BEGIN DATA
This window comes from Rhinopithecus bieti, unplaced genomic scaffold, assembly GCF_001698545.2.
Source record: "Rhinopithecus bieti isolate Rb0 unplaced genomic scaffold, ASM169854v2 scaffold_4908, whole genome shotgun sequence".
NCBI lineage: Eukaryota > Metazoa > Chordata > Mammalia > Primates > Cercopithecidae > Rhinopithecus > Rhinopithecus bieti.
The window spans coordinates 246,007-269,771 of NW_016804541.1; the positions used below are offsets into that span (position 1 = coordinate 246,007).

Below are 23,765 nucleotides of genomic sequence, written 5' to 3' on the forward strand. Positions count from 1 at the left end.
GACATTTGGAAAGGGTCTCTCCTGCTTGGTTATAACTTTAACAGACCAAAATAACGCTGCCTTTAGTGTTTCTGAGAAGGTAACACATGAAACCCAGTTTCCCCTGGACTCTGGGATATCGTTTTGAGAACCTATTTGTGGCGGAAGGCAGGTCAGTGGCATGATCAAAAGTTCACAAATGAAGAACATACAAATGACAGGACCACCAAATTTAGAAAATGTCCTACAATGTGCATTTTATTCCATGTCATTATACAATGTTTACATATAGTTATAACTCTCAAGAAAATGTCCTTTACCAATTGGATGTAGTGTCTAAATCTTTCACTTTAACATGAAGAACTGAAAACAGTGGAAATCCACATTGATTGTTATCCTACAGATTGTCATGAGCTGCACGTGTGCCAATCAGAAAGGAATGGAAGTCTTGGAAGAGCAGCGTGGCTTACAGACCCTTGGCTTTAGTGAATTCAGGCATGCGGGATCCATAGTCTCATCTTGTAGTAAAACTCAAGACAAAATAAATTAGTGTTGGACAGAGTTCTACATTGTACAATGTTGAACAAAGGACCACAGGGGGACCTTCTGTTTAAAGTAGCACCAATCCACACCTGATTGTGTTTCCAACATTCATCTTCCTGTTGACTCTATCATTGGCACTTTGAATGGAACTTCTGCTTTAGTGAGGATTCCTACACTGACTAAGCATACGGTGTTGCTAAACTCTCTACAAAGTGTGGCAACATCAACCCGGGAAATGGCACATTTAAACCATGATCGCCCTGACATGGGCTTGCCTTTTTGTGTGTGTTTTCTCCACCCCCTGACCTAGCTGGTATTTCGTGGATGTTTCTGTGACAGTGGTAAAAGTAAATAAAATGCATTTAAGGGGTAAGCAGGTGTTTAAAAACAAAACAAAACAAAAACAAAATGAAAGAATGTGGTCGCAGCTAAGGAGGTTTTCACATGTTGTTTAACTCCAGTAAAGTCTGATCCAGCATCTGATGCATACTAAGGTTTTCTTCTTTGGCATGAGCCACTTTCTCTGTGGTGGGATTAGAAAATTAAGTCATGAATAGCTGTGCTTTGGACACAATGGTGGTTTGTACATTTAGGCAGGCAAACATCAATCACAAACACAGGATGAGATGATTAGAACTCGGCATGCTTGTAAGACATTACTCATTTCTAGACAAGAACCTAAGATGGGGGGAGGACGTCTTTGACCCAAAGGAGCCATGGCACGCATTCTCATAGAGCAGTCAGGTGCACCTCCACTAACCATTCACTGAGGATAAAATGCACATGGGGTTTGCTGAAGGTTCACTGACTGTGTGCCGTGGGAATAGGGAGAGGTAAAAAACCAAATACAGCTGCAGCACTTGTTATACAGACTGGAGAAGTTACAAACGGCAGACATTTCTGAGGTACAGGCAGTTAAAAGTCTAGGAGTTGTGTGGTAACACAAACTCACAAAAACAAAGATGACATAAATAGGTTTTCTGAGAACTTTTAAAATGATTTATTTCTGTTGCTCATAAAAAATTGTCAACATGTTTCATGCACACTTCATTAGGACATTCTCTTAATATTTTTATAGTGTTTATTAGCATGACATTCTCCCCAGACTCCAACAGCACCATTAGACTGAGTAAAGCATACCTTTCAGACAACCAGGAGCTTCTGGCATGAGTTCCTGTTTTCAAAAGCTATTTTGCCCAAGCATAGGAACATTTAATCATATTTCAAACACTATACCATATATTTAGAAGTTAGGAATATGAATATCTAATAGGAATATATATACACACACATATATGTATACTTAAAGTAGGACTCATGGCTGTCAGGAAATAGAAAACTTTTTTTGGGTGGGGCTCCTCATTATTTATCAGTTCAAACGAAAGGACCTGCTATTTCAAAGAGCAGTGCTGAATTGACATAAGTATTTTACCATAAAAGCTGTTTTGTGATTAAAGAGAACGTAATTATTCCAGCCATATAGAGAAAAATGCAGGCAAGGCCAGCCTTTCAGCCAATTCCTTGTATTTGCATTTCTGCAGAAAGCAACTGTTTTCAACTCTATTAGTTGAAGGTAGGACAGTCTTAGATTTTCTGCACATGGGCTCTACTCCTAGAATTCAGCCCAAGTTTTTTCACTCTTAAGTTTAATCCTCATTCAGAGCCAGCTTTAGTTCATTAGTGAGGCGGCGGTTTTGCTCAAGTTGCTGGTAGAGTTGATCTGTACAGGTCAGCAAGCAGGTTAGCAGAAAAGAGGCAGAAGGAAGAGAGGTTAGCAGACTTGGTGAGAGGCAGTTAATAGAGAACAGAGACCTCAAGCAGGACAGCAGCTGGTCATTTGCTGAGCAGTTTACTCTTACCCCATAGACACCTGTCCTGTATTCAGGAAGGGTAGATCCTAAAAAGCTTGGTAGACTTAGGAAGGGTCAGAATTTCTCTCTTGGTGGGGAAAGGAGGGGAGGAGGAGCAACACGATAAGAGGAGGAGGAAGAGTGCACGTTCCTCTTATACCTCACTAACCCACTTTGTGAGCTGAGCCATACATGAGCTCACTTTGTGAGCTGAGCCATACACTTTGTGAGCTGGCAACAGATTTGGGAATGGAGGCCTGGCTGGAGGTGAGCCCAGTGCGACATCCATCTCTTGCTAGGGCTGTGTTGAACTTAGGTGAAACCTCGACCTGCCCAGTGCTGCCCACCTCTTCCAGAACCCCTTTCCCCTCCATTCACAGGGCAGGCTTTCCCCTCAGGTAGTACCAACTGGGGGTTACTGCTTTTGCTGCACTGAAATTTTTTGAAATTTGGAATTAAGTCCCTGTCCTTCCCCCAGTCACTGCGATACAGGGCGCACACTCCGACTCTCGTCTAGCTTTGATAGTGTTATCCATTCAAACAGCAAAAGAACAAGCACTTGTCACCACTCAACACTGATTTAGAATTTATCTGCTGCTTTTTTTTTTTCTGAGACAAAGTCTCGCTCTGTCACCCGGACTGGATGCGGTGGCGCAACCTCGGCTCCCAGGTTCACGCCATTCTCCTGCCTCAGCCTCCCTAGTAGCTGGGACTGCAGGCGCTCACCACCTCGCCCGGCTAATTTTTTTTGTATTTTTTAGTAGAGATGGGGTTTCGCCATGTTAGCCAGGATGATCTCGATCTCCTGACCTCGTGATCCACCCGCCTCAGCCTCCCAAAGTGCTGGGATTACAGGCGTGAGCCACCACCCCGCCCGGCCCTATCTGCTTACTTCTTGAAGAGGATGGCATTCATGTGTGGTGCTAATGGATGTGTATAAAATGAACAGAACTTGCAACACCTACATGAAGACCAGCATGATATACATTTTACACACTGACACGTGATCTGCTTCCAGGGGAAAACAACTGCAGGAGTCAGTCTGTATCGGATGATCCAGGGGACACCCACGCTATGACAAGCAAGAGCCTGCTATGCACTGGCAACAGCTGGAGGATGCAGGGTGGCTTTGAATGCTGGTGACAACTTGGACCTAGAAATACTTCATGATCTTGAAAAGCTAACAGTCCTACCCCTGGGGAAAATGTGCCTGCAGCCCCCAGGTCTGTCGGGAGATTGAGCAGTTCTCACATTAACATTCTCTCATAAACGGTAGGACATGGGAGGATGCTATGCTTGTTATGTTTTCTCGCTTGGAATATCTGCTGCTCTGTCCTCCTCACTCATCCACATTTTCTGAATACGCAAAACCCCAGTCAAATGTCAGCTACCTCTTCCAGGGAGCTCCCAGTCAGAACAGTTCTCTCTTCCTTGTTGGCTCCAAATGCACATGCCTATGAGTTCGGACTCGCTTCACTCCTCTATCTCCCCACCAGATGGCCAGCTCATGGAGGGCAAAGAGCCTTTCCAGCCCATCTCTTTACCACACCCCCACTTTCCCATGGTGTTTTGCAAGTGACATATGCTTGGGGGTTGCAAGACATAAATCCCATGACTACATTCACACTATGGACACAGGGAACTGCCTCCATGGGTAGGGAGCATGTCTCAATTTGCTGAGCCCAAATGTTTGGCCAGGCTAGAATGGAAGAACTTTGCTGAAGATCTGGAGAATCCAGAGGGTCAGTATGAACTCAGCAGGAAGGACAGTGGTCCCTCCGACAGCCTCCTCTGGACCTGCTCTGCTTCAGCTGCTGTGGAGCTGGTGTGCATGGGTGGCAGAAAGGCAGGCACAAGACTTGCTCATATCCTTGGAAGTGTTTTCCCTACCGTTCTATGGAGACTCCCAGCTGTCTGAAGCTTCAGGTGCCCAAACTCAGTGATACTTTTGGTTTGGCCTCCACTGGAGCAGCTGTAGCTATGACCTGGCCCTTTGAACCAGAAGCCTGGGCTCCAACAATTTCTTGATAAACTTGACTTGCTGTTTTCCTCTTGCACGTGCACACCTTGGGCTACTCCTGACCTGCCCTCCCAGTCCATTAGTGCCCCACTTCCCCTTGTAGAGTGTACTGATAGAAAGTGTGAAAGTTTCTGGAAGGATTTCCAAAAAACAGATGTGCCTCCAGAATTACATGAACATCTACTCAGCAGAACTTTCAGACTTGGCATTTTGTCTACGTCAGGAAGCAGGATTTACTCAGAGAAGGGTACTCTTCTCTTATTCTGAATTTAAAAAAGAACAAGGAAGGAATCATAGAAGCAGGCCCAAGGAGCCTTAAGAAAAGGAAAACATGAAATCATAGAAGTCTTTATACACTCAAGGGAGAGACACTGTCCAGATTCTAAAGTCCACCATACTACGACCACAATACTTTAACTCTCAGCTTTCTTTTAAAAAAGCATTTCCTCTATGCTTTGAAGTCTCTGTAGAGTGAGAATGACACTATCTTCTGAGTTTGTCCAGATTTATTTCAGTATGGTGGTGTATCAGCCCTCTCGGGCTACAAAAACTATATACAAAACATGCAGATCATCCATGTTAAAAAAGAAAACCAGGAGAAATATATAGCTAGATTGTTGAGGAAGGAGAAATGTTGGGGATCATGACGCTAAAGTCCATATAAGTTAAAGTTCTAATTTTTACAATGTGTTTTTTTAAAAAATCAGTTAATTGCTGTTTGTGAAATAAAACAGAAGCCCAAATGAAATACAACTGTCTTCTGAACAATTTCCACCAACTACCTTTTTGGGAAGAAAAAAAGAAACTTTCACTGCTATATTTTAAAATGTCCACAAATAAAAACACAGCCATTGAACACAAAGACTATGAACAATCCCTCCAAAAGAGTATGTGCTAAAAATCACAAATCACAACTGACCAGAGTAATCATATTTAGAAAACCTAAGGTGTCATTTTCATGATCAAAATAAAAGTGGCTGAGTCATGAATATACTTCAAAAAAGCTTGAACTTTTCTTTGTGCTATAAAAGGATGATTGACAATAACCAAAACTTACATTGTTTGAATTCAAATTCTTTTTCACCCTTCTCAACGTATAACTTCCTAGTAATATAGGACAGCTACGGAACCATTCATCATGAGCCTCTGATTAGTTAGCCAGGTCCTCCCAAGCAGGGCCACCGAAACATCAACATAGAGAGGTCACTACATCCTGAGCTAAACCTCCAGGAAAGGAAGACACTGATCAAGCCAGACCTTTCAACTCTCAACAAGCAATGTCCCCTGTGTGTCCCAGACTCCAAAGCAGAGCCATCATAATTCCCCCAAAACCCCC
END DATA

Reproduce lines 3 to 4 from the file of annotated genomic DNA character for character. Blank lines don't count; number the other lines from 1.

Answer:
NCBI lineage: Eukaryota > Metazoa > Chordata > Mammalia > Primates > Cercopithecidae > Rhinopithecus > Rhinopithecus bieti.
The window spans coordinates 246,007-269,771 of NW_016804541.1; the positions used below are offsets into that span (position 1 = coordinate 246,007).